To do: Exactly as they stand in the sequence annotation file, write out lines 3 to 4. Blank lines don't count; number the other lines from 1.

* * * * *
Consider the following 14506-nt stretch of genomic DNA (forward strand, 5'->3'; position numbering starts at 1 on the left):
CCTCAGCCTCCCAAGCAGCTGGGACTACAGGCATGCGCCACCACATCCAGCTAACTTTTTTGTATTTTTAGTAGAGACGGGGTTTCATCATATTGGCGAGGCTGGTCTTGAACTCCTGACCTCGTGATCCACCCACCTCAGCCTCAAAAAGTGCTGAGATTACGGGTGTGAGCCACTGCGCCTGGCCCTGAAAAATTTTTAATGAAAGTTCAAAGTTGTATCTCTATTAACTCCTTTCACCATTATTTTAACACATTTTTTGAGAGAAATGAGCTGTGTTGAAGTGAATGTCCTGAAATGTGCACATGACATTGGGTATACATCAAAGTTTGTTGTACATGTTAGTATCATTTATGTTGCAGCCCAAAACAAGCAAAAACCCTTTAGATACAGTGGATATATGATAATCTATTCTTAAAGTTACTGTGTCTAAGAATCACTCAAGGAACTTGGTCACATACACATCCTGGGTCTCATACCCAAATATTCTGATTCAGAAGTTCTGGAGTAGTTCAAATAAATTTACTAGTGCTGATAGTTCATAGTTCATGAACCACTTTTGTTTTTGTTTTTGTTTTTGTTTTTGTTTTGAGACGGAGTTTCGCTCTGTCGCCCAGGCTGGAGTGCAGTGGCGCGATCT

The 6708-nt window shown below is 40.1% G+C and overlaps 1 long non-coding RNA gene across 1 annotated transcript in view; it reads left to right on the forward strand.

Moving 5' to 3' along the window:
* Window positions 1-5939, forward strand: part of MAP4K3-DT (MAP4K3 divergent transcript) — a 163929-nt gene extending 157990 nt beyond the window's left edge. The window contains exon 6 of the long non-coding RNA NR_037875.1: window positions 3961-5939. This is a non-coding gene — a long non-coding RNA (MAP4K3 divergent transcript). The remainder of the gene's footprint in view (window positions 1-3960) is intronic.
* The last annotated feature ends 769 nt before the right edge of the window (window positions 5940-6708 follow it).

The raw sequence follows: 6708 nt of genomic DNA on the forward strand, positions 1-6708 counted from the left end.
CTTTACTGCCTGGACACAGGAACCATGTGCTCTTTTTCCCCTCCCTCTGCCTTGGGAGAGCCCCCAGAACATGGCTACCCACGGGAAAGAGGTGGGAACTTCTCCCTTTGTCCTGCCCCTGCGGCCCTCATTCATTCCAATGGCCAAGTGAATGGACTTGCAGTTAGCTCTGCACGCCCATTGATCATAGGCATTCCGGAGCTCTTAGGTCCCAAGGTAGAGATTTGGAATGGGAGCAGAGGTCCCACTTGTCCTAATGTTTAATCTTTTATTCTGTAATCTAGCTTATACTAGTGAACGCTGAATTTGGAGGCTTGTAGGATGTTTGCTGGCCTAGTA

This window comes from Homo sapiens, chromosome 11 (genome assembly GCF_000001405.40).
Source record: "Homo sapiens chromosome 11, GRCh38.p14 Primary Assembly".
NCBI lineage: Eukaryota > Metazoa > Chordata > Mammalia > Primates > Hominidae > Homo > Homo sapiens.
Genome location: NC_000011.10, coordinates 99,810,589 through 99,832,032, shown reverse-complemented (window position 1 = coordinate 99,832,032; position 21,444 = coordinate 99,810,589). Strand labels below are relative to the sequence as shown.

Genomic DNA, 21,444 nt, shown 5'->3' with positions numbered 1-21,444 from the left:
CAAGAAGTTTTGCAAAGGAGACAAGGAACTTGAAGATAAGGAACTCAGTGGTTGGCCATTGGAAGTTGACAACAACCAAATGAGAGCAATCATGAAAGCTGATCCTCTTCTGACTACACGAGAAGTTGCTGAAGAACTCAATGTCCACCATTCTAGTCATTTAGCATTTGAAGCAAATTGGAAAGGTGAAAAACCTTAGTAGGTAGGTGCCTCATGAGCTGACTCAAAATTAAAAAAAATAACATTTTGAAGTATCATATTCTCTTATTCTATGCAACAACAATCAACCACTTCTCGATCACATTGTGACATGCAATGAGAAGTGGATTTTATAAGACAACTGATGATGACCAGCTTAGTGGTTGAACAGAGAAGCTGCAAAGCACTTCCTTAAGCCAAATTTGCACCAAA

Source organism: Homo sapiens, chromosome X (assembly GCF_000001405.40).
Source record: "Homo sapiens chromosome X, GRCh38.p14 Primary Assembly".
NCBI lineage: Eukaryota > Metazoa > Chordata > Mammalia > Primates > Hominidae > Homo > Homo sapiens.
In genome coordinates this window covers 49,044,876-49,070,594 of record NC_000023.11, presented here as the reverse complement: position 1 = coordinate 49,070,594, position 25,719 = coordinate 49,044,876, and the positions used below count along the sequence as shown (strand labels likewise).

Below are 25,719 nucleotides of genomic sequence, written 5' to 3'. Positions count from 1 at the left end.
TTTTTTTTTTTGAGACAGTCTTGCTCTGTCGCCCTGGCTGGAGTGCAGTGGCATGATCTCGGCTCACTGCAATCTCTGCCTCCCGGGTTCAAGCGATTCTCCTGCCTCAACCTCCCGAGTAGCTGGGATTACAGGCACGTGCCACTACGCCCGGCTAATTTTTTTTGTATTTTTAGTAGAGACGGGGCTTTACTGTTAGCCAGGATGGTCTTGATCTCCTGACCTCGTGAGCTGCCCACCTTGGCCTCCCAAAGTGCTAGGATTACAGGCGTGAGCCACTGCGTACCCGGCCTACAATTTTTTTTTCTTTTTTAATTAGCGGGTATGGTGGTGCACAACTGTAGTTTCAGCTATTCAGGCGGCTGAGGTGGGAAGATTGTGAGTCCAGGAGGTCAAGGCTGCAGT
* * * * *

The 6708-nt window shown below is 40.1% G+C and overlaps 1 long non-coding RNA gene across 1 annotated transcript in view; it reads left to right on the forward strand.

Moving 5' to 3' along the window: